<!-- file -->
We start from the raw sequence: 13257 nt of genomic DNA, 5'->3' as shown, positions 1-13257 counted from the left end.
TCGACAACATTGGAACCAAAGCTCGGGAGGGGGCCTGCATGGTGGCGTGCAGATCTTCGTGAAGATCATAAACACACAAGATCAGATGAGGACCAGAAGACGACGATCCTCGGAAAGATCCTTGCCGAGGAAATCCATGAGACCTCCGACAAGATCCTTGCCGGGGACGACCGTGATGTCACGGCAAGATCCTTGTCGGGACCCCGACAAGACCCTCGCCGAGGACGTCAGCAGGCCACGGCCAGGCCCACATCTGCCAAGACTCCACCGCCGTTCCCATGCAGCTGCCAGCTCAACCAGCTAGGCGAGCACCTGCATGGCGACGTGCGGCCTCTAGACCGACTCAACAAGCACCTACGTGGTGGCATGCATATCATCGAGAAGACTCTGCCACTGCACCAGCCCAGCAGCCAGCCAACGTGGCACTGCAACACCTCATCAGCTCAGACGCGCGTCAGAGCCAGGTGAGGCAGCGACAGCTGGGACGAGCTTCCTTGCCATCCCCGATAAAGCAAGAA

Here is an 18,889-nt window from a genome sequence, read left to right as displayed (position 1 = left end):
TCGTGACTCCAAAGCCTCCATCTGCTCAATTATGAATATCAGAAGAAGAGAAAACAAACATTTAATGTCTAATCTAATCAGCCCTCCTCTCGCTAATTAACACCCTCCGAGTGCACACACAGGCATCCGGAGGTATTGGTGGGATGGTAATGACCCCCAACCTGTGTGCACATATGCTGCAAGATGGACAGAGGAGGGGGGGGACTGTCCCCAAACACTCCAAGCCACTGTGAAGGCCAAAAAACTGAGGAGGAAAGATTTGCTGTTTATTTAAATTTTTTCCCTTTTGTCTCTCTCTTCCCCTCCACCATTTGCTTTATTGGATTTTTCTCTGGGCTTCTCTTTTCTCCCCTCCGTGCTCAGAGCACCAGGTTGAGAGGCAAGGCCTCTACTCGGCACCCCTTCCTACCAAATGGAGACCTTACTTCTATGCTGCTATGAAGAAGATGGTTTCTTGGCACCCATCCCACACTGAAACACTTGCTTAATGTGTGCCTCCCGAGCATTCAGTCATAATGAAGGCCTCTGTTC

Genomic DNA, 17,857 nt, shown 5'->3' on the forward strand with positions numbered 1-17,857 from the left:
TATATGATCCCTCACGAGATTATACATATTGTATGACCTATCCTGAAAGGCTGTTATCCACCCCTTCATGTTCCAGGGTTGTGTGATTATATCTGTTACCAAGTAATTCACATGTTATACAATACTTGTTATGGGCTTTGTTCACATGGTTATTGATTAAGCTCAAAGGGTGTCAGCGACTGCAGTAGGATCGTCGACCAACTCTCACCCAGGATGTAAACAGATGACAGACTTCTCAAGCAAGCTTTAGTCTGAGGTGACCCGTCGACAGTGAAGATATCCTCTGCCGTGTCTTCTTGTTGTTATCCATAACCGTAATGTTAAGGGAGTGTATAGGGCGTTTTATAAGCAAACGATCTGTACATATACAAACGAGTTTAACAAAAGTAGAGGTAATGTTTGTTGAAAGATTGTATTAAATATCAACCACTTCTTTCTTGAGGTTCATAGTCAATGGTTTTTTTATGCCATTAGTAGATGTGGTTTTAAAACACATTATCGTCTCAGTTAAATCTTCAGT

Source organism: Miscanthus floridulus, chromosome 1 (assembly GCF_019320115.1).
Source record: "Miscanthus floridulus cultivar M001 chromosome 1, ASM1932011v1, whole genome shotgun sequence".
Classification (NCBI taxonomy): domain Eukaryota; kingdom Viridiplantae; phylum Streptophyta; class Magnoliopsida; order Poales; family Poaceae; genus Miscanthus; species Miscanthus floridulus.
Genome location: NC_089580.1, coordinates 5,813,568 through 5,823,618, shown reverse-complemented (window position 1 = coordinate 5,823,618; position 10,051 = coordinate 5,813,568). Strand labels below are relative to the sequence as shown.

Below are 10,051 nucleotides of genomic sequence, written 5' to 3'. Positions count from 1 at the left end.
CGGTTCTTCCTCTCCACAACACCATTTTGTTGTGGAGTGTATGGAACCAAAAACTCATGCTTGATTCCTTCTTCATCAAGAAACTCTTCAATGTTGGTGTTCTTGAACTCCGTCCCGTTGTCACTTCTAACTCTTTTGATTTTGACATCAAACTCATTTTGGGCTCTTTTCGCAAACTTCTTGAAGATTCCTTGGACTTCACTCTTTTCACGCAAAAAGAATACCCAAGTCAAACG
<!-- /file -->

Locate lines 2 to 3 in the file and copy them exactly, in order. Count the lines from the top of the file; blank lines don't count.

TCGACAACATTGGAACCAAAGCTCGGGAGGGGGCCTGCATGGTGGCGTGCAGATCTTCGTGAAGATCATAAACACACAAGATCAGATGAGGACCAGAAGACGACGATCCTCGGAAAGATCCTTGCCGAGGAAATCCATGAGACCTCCGACAAGATCCTTGCCGGGGACGACCGTGATGTCACGGCAAGATCCTTGTCGGGACCCCGACAAGACCCTCGCCGAGGACGTCAGCAGGCCACGGCCAGGCCCACATCTGCCAAGACTCCACCGCCGTTCCCATGCAGCTGCCAGCTCAACCAGCTAGGCGAGCACCTGCATGGCGACGTGCGGCCTCTAGACCGACTCAACAAGCACCTACGTGGTGGCATGCATATCATCGAGAAGACTCTGCCACTGCACCAGCCCAGCAGCCAGCCAACGTGGCACTGCAACACCTCATCAGCTCAGACGCGCGTCAGAGCCAGGTGAGGCAGCGACAGCTGGGACGAGCTTCCTTGCCATCCCCGATAAAGCAAGAA

Here is an 18,889-nt window from a genome sequence, read left to right as displayed (position 1 = left end):